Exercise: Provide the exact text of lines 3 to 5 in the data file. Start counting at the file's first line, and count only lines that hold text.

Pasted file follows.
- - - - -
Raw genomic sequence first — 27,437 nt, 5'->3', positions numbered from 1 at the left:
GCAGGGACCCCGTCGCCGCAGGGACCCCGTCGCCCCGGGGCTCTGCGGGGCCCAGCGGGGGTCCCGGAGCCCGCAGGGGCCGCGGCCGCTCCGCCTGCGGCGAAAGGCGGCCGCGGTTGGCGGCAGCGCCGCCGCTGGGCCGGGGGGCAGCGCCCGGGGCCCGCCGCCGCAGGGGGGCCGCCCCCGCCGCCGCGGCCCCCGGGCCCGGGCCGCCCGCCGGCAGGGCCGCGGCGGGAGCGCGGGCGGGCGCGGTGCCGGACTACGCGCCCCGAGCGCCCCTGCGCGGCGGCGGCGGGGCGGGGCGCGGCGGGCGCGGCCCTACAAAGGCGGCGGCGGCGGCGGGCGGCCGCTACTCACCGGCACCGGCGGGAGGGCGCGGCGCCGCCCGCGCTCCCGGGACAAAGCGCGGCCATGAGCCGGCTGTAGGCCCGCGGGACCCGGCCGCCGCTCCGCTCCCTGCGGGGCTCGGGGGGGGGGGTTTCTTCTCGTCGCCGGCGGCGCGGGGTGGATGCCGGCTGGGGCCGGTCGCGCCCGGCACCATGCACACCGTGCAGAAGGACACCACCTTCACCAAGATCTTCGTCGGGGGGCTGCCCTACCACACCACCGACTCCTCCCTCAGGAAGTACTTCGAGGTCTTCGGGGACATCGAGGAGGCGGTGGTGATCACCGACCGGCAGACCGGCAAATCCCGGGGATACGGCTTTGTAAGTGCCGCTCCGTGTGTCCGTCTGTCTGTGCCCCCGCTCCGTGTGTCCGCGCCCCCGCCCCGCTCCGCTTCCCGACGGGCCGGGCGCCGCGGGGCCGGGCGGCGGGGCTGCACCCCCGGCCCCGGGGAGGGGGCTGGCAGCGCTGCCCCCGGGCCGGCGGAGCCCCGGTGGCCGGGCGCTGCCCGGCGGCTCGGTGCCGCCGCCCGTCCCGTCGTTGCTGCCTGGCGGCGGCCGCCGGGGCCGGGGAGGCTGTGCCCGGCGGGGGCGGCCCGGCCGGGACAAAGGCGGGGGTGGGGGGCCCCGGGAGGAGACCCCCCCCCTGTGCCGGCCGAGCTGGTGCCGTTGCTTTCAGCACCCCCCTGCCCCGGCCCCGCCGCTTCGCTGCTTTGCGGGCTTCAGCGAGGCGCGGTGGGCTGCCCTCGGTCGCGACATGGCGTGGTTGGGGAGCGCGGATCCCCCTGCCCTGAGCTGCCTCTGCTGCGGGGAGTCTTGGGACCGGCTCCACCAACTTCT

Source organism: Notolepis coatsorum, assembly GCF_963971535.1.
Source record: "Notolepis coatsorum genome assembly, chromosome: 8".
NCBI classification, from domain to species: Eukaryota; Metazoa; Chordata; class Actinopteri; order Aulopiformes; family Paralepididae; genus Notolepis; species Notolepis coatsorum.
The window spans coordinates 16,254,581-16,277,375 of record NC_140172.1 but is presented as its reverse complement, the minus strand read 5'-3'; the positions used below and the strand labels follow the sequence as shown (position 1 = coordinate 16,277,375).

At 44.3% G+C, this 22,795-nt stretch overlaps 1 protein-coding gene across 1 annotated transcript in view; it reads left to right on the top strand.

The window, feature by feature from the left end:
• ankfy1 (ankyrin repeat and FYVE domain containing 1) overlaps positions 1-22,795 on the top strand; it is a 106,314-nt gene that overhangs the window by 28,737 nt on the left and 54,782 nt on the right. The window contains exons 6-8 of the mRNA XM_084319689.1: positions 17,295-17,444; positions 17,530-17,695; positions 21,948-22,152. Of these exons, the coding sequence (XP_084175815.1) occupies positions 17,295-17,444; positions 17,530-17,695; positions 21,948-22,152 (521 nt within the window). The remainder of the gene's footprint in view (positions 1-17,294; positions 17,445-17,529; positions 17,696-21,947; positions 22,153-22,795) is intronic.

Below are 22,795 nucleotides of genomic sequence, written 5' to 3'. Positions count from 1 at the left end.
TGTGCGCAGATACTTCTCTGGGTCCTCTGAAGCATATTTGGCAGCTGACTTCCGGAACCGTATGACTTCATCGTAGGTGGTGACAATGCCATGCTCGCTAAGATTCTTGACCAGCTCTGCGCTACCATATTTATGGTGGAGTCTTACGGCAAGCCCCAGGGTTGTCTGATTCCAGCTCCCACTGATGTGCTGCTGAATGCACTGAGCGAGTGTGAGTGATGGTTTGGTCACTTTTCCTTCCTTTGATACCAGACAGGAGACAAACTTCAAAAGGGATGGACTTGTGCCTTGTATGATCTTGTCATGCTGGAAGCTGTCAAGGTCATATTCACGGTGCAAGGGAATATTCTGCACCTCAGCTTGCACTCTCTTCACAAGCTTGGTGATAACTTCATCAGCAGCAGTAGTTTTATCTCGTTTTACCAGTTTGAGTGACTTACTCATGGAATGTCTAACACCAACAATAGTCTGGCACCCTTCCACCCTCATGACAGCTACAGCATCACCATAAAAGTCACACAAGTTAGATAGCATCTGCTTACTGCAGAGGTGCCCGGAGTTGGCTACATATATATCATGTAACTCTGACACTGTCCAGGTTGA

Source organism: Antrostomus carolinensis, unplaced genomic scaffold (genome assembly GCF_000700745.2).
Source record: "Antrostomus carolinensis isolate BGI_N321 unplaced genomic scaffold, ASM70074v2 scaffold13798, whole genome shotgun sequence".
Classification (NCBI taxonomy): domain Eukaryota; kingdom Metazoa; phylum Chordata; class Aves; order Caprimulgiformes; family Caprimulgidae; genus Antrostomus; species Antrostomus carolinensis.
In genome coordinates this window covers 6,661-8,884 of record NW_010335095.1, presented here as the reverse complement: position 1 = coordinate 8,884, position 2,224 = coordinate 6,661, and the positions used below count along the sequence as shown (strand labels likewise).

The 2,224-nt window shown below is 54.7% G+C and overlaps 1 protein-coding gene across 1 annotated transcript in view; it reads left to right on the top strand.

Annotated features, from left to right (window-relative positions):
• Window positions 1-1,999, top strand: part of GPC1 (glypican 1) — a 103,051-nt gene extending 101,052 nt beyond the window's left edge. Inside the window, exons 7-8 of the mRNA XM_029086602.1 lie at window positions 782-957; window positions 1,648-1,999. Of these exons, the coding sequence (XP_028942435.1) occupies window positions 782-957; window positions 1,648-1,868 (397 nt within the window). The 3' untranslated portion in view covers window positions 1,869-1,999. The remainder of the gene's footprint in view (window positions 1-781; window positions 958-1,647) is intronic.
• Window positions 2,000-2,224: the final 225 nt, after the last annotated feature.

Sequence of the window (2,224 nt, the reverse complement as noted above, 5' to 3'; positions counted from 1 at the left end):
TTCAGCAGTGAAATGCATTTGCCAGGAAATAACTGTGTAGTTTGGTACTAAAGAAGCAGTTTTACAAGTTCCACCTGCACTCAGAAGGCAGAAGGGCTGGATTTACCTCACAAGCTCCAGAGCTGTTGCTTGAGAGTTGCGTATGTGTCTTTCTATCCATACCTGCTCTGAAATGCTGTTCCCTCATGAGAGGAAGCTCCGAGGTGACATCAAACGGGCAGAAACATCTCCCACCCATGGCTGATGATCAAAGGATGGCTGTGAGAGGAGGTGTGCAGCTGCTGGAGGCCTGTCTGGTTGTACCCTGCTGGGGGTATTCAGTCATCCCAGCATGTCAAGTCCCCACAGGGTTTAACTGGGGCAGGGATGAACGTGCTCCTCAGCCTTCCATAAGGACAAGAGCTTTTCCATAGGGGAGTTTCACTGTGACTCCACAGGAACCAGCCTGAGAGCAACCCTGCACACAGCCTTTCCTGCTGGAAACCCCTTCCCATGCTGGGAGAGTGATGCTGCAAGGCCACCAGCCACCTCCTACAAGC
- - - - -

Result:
Source organism: Notolepis coatsorum, assembly GCF_963971535.1.
Source record: "Notolepis coatsorum genome assembly, chromosome: 8".
NCBI classification, from domain to species: Eukaryota; Metazoa; Chordata; class Actinopteri; order Aulopiformes; family Paralepididae; genus Notolepis; species Notolepis coatsorum.